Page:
Some days, Ivy really hated pretending to be an ordinary teenager. Go to school. Pretend to struggle with math homework. Listen to her mom teach her how to cook (as if Ivy didn’t already know how to bake the perfect soufflé). And now, she was expected to go out on a date with a teenaged boy.
“You have got to be kidding me.” Ivy sat back in her seat and stared at her contact, whom she only knew as J.T.
J.T.’s face was dead serious. “I’m afraid not. Your mission is to trail and gather information from the target. We believe that he may be conducting activities which threaten our national security.” Ivy gathered her composure and stared down at the chess board in front of her. “Adao Rocha-Morinho? But he’s just a kid,” she said, with a barely perceptible shake of her head.
“Are you not also ‘just a kid’?” J.T.’s voice held a trace of amusement, which shocked Ivy. “You are one of the youngest field agents I have ever seen. But you are brilliant at your job.” Ivy took a deep breath. “Okay then. I’ll do it.”
“Of course you will.”
One week later, Adao Rocha-Morinho showed up at her house, expecting riding lessons. Ivy took advantage of the situation, pretending to be friendly and giggling in all the right places, like a regular teen girl would do. She also pumped the poor kid for information, which Adao gladly offered while staring at Ivy through wide, lovesick eyes. It made Ivy feel sick with guilt. She had never before had to target someone who had a crush on her.
So when he asked her out on a date, what else could she do?
“Okay, sure,” she said. Adao looked like he had just won a trip to Disneyland, which only deepened Ivy’s guilt. Because of the nature of her job, she saw how excited Adao was to go out with her. She broke into his phone and read every enthusiastic and insecure text he sent to his best friend, Grayson. She saw his bank card transaction when he bought a cowboy hat at the Boot Barn, and giggled for real. This guy was going all out just to go on a date with her! It was actually pretty sweet.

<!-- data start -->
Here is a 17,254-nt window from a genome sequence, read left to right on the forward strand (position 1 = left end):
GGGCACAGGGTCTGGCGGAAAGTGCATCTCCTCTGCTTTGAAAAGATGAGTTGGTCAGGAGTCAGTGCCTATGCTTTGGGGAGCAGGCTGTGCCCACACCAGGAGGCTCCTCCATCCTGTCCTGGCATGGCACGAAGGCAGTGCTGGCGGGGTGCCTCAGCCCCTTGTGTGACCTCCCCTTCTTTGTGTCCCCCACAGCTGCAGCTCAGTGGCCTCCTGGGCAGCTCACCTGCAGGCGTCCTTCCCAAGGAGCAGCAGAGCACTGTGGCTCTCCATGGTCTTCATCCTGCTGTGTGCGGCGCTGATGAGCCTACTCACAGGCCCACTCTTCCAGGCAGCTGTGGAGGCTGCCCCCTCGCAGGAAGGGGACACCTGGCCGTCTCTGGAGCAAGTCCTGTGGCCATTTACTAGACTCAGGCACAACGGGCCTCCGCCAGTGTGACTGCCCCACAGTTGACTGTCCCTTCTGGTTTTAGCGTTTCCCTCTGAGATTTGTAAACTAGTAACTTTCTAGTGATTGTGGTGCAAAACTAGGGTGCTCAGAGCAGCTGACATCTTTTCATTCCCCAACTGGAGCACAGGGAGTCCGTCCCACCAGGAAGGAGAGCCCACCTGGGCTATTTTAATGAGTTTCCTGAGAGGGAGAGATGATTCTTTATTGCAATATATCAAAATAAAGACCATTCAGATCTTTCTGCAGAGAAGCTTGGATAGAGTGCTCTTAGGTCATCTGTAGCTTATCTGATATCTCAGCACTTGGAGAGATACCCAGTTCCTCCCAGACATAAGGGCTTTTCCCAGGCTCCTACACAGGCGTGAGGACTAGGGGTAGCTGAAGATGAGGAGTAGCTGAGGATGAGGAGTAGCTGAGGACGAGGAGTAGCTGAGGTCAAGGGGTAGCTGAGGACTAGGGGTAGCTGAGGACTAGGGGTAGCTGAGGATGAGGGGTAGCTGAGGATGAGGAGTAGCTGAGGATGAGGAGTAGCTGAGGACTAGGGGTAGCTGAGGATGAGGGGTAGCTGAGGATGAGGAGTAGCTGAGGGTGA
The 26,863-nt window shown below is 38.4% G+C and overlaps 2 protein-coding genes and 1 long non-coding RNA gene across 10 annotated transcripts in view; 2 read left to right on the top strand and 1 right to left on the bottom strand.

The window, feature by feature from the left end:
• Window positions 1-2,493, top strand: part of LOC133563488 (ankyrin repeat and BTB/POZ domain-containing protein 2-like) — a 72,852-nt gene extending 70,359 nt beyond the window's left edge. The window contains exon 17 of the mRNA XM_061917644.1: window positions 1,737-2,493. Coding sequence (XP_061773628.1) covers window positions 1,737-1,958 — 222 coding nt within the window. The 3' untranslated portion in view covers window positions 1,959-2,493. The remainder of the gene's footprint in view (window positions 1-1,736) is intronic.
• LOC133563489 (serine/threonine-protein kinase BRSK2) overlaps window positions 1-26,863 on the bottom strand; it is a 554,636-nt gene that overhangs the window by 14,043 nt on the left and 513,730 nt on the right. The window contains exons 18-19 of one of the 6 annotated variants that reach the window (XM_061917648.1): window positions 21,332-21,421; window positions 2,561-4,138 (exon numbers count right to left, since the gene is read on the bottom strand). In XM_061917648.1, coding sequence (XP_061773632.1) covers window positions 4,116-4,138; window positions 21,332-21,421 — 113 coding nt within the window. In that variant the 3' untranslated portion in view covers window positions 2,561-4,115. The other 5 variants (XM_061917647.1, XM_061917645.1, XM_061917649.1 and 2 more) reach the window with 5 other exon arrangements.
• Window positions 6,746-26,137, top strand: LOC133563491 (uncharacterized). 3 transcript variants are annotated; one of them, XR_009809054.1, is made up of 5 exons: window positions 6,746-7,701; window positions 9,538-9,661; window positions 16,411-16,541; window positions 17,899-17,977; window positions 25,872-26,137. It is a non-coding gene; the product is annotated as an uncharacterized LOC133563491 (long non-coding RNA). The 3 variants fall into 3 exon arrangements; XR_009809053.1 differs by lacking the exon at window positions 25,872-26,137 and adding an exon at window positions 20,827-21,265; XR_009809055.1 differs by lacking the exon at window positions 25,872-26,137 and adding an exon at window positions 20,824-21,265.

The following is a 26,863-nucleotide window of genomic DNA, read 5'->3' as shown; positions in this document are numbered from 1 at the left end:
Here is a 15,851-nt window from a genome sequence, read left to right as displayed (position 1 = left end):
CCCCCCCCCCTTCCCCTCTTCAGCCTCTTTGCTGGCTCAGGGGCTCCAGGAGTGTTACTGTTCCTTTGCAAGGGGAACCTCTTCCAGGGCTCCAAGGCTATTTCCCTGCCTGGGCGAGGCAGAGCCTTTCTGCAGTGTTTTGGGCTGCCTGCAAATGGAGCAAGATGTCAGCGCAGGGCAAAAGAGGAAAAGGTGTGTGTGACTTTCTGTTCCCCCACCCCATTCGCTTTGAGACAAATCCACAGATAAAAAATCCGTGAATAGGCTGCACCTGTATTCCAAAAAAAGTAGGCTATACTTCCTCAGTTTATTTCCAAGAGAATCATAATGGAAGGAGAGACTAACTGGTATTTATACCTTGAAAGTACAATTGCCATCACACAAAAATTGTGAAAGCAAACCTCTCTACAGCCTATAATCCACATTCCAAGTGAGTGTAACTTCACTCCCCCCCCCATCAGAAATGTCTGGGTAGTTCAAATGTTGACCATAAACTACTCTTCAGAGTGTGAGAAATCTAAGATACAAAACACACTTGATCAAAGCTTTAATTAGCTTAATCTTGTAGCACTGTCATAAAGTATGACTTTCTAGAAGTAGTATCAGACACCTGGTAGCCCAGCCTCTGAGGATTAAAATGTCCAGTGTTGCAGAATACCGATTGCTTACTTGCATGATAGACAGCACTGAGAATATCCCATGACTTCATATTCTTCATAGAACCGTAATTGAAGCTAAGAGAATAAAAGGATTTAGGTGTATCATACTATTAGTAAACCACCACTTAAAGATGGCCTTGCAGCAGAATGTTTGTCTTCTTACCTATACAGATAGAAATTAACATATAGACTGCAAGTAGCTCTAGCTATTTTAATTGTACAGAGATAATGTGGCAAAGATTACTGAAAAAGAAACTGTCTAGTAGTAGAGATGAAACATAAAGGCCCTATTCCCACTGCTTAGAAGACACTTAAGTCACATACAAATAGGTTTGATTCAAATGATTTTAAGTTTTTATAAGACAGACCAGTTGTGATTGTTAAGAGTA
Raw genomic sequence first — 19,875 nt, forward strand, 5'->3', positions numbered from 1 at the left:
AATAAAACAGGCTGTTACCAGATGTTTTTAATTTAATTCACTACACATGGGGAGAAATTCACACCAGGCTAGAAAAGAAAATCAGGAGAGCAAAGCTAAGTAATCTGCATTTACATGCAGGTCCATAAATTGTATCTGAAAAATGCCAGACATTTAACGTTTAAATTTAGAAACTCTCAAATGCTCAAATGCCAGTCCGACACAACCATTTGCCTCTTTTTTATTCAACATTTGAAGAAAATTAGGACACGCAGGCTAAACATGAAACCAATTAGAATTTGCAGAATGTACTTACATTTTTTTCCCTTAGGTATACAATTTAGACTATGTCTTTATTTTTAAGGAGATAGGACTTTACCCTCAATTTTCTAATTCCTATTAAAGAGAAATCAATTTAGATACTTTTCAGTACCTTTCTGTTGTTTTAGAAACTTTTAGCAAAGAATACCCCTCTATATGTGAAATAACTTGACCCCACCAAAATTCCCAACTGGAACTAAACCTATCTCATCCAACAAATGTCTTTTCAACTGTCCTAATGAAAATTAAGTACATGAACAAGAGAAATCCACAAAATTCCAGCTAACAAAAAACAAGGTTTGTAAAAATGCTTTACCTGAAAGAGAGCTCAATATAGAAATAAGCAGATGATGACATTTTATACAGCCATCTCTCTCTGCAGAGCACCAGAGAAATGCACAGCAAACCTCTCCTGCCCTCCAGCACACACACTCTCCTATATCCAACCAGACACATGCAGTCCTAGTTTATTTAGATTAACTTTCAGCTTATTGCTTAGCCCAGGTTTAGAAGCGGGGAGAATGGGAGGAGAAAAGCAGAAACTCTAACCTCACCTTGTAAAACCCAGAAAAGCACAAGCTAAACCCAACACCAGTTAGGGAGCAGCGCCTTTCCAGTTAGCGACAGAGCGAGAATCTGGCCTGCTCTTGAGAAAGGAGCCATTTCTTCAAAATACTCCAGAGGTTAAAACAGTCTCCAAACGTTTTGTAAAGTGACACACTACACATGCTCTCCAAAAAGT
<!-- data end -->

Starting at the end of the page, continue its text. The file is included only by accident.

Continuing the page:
Which is why it broke her heart that she had to stand him up.
She hated to miss out on her first date, especially since she was wearing a really cute dress, and because Adao seemed like a nice guy, if a bit nerdy. But it was unavoidable. One of her most dangerous targets had found her, and Ivy had no choice but to fight.
Her phone kept ringing. By the eighth time, Ivy began to regret using Huey Lewis’ The Power of Love as a ringtone. She could not help but worry, as she gave her opponent a swift roundhouse kick to the face, about poor Adao, standing outside the country line dance club in his cowboy hat, confused and disappointed that she didn’t show up.
She would make a terrible girlfriend.
Making the apologetic phone call the next day was even harder than it had been to subdue her enemy while wearing heels. “I got in trouble with my parents,” she said. “They took away my phone and everything, or I would have called.” “That’s okay.” said Adao. Ivy closed her eyes. This guy was way too nice. What on earth was he doing to end up as a potential threat to national security?
“Look, can I make it up to you?” Ivy asked. “Maybe at Five Flags this afternoon?”
Adao agreed, and later that day, they met just outside the amusement park. Ivy decided to ease off the spying for now and made polite small talk and tried to enjoy her date.
“I’ll be back in a sec,” she told Adao after they had gone on a few rides. She pretended to go into the women’s bathroom, then ducked around the corner and into a snack shop. She waited until the other customers left, then stepped toward the front counter.
“What have you learned?” asked her contact, Frank.
“Nothing at all.” Ivy shrugged. “This kid seems as clean as a mountain spring.”
“Keep digging,” said Frank. “This is an important job, Ivy. We’re counting on you to get the information we need.”
Ivy sighed. For the first time ever, she wished she did not have to play spy and pretend to like a boy. She wished she could be like a normal teenage girl in love, on an ordinary date with a nice, normal guy.